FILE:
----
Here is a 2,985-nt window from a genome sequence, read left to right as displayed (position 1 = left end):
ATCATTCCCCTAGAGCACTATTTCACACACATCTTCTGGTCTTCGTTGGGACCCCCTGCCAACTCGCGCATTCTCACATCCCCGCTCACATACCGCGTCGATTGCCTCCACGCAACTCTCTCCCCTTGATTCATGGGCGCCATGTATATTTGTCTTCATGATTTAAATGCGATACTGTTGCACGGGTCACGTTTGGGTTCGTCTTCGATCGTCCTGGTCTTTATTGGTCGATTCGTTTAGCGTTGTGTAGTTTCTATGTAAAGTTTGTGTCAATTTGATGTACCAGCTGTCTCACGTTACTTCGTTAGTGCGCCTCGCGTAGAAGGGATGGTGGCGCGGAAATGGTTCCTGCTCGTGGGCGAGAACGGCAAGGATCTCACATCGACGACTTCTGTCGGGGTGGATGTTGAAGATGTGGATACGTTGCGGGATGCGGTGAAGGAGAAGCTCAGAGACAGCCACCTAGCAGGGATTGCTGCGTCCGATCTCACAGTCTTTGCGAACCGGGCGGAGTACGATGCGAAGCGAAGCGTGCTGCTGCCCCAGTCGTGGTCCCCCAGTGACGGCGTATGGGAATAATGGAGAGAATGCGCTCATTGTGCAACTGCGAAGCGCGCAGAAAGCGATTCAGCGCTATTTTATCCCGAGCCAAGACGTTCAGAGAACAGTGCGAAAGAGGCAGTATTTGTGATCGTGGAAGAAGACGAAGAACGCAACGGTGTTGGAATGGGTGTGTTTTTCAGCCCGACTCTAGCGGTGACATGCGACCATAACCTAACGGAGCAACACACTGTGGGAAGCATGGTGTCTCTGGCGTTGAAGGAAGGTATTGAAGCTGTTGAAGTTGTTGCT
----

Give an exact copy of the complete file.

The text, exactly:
Here is a 2,985-nt window from a genome sequence, read left to right as displayed (position 1 = left end):
ATCATTCCCCTAGAGCACTATTTCACACACATCTTCTGGTCTTCGTTGGGACCCCCTGCCAACTCGCGCATTCTCACATCCCCGCTCACATACCGCGTCGATTGCCTCCACGCAACTCTCTCCCCTTGATTCATGGGCGCCATGTATATTTGTCTTCATGATTTAAATGCGATACTGTTGCACGGGTCACGTTTGGGTTCGTCTTCGATCGTCCTGGTCTTTATTGGTCGATTCGTTTAGCGTTGTGTAGTTTCTATGTAAAGTTTGTGTCAATTTGATGTACCAGCTGTCTCACGTTACTTCGTTAGTGCGCCTCGCGTAGAAGGGATGGTGGCGCGGAAATGGTTCCTGCTCGTGGGCGAGAACGGCAAGGATCTCACATCGACGACTTCTGTCGGGGTGGATGTTGAAGATGTGGATACGTTGCGGGATGCGGTGAAGGAGAAGCTCAGAGACAGCCACCTAGCAGGGATTGCTGCGTCCGATCTCACAGTCTTTGCGAACCGGGCGGAGTACGATGCGAAGCGAAGCGTGCTGCTGCCCCAGTCGTGGTCCCCCAGTGACGGCGTATGGGAATAATGGAGAGAATGCGCTCATTGTGCAACTGCGAAGCGCGCAGAAAGCGATTCAGCGCTATTTTATCCCGAGCCAAGACGTTCAGAGAACAGTGCGAAAGAGGCAGTATTTGTGATCGTGGAAGAAGACGAAGAACGCAACGGTGTTGGAATGGGTGTGTTTTTCAGCCCGACTCTAGCGGTGACATGCGACCATAACCTAACGGAGCAACACACTGTGGGAAGCATGGTGTCTCTGGCGTTGAAGGAAGGTATTGAAGCTGTTGAAGTTGTTGCT